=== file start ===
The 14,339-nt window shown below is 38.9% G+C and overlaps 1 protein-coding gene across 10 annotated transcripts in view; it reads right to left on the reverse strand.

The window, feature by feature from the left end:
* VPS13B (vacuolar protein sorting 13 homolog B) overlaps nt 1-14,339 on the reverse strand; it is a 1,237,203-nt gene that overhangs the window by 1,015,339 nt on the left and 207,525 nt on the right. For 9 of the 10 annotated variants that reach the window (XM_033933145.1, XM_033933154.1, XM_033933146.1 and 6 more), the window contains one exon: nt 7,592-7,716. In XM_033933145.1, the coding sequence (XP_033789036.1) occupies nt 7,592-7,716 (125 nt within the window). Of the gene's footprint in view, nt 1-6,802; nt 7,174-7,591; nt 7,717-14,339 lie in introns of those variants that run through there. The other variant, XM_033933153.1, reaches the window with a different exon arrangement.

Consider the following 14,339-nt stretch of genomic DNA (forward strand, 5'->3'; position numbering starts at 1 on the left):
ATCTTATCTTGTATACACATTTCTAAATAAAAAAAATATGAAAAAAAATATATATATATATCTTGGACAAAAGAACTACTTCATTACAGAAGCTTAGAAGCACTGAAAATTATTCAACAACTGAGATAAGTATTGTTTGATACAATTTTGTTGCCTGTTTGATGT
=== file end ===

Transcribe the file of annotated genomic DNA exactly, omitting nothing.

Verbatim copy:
The 14,339-nt window shown below is 38.9% G+C and overlaps 1 protein-coding gene across 10 annotated transcripts in view; it reads right to left on the reverse strand.

The window, feature by feature from the left end:
* VPS13B (vacuolar protein sorting 13 homolog B) overlaps nt 1-14,339 on the reverse strand; it is a 1,237,203-nt gene that overhangs the window by 1,015,339 nt on the left and 207,525 nt on the right. For 9 of the 10 annotated variants that reach the window (XM_033933145.1, XM_033933154.1, XM_033933146.1 and 6 more), the window contains one exon: nt 7,592-7,716. In XM_033933145.1, the coding sequence (XP_033789036.1) occupies nt 7,592-7,716 (125 nt within the window). Of the gene's footprint in view, nt 1-6,802; nt 7,174-7,591; nt 7,717-14,339 lie in introns of those variants that run through there. The other variant, XM_033933153.1, reaches the window with a different exon arrangement.

Consider the following 14,339-nt stretch of genomic DNA (forward strand, 5'->3'; position numbering starts at 1 on the left):
ATCTTATCTTGTATACACATTTCTAAATAAAAAAAATATGAAAAAAAATATATATATATATCTTGGACAAAAGAACTACTTCATTACAGAAGCTTAGAAGCACTGAAAATTATTCAACAACTGAGATAAGTATTGTTTGATACAATTTTGTTGCCTGTTTGATGT